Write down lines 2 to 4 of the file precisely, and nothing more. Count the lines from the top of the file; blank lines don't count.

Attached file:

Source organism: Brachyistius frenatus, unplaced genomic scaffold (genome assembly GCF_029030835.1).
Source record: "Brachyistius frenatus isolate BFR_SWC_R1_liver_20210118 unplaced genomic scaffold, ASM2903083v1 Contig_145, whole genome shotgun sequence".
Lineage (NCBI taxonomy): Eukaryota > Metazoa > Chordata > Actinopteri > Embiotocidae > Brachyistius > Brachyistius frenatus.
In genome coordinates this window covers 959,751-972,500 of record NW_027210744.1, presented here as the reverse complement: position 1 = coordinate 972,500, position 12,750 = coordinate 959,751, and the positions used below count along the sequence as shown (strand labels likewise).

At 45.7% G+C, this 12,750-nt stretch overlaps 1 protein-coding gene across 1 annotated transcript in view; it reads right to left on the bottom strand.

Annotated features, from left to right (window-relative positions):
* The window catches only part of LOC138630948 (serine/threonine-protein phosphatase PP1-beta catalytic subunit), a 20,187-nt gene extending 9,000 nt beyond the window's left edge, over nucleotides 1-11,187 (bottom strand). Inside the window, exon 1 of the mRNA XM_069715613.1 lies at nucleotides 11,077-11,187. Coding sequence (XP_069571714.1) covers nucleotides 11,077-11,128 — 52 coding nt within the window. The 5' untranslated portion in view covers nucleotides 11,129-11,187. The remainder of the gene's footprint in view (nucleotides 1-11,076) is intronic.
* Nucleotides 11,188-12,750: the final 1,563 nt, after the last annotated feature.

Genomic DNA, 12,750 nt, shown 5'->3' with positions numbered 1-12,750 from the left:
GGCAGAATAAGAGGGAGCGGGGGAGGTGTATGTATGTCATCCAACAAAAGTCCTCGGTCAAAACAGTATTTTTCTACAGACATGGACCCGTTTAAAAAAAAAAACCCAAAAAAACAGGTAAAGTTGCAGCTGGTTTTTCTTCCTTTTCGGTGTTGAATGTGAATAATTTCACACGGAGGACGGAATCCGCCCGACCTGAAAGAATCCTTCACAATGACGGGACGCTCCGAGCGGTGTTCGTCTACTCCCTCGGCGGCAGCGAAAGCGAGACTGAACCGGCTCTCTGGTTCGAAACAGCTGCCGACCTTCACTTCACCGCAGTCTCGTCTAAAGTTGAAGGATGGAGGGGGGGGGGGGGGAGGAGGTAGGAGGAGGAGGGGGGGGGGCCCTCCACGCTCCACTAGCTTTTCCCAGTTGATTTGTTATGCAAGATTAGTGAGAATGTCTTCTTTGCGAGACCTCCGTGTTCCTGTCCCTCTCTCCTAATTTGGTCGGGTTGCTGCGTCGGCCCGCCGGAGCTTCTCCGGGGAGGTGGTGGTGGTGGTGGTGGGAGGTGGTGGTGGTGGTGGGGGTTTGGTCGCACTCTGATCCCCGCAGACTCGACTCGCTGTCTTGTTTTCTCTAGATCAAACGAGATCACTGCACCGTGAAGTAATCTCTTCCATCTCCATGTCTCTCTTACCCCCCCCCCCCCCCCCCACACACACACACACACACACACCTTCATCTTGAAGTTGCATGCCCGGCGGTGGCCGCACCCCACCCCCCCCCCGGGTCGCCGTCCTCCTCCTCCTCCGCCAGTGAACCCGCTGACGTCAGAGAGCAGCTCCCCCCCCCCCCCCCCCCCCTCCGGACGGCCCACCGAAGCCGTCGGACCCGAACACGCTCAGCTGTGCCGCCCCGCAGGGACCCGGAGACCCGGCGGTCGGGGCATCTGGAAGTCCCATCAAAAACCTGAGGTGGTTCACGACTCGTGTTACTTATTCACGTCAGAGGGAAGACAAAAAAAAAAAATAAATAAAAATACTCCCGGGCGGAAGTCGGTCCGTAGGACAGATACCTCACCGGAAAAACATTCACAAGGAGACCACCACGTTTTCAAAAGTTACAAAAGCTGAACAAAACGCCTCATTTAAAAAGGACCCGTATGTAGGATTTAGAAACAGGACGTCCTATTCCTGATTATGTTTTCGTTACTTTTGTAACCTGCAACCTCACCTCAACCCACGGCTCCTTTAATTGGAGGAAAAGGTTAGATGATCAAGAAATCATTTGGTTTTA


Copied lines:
Source record: "Brachyistius frenatus isolate BFR_SWC_R1_liver_20210118 unplaced genomic scaffold, ASM2903083v1 Contig_145, whole genome shotgun sequence".
Lineage (NCBI taxonomy): Eukaryota > Metazoa > Chordata > Actinopteri > Embiotocidae > Brachyistius > Brachyistius frenatus.
In genome coordinates this window covers 959,751-972,500 of record NW_027210744.1, presented here as the reverse complement: position 1 = coordinate 972,500, position 12,750 = coordinate 959,751, and the positions used below count along the sequence as shown (strand labels likewise).